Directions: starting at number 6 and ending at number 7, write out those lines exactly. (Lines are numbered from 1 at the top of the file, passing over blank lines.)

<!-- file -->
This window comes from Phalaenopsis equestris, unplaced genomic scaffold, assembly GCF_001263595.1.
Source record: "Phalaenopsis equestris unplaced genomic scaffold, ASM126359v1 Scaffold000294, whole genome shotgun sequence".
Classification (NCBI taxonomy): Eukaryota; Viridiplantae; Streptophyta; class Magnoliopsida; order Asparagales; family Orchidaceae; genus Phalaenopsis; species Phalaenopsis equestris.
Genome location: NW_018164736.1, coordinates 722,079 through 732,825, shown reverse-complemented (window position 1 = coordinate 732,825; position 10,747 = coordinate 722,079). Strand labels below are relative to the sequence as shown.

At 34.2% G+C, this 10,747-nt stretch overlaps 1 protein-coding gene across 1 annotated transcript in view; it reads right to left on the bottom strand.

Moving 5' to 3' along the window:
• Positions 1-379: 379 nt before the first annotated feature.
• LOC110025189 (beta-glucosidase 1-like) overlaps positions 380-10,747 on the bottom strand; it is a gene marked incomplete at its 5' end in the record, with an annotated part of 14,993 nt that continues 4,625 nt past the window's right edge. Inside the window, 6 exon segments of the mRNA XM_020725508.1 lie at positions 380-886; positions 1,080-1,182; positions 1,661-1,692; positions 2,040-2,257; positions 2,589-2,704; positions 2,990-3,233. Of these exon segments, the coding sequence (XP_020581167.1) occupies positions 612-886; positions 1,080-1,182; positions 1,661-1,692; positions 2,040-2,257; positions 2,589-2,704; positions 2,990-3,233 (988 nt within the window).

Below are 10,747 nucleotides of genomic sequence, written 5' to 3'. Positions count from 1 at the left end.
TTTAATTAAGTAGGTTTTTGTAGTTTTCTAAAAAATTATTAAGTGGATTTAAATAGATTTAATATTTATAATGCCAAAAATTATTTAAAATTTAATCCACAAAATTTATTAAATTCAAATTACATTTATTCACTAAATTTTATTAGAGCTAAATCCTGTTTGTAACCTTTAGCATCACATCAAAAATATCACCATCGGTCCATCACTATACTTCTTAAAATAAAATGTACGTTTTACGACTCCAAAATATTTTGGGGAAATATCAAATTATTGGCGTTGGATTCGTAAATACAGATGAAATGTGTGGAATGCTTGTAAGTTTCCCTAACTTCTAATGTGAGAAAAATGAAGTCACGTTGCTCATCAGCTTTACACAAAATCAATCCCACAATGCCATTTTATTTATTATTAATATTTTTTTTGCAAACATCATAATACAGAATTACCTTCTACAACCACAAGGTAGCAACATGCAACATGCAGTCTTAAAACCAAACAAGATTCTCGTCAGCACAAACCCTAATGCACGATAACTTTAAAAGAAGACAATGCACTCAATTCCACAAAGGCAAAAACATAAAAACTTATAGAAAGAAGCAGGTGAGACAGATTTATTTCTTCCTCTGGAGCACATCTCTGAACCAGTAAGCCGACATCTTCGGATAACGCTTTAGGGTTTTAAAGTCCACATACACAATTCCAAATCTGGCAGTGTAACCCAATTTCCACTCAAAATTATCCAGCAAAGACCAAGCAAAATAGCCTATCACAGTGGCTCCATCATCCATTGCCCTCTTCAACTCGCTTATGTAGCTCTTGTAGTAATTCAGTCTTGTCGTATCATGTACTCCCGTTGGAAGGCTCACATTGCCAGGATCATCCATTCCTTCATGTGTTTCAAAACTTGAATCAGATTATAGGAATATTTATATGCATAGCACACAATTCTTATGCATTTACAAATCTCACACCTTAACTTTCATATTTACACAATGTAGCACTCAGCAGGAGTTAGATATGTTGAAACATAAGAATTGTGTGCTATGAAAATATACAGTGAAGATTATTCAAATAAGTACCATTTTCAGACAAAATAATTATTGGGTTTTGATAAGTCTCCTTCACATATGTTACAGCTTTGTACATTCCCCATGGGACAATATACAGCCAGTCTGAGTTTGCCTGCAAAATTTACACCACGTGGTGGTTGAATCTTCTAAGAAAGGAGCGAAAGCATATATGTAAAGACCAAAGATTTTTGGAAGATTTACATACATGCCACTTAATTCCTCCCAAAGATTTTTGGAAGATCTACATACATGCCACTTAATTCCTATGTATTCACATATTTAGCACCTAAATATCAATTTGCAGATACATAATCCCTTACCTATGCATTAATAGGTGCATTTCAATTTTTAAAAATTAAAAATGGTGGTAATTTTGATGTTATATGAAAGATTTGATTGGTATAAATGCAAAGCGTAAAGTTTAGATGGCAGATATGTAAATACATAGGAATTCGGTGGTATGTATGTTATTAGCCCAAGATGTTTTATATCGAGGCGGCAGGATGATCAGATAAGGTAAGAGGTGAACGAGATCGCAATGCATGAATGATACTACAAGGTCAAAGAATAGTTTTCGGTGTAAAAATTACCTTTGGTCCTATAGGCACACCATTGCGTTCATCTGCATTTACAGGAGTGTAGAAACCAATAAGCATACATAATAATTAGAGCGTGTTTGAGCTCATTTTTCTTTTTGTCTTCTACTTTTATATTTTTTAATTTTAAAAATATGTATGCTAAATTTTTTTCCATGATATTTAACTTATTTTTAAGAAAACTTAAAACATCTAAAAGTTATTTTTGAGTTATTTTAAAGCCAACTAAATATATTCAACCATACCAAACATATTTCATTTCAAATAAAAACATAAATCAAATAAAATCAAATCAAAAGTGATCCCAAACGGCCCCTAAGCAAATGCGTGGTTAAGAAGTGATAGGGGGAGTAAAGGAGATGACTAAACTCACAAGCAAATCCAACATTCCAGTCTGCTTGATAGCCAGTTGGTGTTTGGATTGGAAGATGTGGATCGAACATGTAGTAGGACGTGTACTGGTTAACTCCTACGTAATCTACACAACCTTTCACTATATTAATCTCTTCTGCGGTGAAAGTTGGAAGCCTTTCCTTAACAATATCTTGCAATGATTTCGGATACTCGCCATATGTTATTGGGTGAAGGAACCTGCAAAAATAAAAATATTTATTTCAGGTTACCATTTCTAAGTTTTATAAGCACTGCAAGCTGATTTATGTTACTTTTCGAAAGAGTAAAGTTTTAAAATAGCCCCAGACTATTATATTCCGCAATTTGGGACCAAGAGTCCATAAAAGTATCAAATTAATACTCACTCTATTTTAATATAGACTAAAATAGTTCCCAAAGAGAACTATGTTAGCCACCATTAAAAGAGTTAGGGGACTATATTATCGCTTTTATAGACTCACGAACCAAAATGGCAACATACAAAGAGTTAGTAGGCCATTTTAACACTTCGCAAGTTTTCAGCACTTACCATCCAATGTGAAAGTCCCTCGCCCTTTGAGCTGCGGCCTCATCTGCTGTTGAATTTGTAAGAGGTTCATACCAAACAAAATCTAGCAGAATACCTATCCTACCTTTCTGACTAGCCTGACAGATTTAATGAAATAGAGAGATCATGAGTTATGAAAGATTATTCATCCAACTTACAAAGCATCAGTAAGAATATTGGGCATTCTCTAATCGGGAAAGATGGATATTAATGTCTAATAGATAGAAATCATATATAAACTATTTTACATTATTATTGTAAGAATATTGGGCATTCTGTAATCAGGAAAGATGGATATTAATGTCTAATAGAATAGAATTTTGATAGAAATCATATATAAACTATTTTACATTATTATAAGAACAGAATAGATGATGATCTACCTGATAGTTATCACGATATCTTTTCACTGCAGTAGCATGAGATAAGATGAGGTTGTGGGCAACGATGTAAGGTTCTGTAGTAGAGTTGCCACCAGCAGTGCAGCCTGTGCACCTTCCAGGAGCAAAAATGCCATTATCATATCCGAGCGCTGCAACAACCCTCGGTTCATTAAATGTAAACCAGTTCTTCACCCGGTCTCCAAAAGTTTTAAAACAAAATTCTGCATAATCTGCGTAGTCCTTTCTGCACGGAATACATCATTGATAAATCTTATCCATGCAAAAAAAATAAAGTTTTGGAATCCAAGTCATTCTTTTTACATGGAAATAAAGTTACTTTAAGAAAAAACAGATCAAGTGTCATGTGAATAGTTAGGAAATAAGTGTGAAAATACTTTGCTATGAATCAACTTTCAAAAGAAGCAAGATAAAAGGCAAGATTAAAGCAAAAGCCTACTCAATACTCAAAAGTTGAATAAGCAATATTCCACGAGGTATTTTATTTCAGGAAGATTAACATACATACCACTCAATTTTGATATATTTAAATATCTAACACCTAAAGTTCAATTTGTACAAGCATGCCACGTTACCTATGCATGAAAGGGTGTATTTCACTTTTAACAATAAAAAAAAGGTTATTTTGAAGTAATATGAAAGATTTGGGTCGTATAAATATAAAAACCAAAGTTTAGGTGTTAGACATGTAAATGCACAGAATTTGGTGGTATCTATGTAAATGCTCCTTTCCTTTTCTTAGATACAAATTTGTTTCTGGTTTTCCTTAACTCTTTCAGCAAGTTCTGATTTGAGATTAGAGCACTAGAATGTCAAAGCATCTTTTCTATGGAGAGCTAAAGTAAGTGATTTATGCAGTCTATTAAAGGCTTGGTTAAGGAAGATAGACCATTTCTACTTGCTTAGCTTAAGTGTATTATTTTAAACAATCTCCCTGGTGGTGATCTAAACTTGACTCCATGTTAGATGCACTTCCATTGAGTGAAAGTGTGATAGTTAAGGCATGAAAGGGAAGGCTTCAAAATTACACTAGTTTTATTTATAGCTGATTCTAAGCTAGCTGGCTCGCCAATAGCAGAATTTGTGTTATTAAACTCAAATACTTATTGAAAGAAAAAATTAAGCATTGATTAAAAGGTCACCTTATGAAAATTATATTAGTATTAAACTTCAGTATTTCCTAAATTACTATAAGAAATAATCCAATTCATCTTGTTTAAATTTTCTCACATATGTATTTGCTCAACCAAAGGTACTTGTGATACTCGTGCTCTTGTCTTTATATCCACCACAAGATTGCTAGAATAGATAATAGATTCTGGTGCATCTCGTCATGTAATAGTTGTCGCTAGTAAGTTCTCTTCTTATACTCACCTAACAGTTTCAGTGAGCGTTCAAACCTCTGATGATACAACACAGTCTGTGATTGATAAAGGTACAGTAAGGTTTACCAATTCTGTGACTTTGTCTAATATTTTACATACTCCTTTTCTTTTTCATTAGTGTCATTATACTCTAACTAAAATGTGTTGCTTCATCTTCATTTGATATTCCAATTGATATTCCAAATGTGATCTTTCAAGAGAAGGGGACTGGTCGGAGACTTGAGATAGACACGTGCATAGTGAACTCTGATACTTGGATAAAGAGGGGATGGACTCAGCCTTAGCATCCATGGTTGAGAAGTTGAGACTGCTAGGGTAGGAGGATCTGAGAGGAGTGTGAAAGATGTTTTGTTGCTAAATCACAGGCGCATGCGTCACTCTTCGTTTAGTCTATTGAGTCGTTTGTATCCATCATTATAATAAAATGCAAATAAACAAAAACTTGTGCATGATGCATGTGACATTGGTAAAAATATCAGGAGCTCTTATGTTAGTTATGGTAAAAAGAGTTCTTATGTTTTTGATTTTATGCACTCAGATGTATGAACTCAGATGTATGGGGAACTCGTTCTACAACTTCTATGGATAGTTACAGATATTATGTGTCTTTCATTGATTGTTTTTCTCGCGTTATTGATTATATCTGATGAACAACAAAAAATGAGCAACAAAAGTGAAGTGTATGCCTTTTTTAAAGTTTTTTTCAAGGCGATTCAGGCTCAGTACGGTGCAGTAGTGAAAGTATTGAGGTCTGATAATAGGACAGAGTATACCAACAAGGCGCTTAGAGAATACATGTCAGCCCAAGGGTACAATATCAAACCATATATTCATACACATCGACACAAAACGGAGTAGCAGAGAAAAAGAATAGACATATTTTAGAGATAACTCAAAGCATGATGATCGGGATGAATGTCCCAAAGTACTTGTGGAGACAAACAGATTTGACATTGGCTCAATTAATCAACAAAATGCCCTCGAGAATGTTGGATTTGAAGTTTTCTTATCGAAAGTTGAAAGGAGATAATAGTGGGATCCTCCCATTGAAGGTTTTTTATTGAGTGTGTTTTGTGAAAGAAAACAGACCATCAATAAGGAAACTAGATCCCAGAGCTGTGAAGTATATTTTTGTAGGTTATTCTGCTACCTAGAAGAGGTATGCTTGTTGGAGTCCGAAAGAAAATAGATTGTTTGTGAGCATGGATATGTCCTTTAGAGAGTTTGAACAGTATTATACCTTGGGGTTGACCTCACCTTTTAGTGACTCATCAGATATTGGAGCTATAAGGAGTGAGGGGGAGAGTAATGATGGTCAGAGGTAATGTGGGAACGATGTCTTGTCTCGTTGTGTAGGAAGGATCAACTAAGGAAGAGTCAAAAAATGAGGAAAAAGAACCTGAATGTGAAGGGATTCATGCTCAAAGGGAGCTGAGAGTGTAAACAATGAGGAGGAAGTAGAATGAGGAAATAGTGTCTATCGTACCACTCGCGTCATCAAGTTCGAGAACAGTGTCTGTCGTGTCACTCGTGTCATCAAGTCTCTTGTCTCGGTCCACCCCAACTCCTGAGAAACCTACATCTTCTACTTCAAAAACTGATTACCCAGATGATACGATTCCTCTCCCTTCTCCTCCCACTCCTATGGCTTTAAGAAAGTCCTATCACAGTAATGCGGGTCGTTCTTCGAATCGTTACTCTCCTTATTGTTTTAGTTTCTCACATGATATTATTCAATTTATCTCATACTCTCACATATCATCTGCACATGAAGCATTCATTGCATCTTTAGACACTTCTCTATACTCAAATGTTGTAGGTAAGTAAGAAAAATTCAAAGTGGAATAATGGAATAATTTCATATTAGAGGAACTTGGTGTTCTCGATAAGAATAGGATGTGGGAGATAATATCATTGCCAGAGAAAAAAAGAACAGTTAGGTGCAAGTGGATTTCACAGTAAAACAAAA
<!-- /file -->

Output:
Moving 5' to 3' along the window:
• Positions 1-379: 379 nt before the first annotated feature.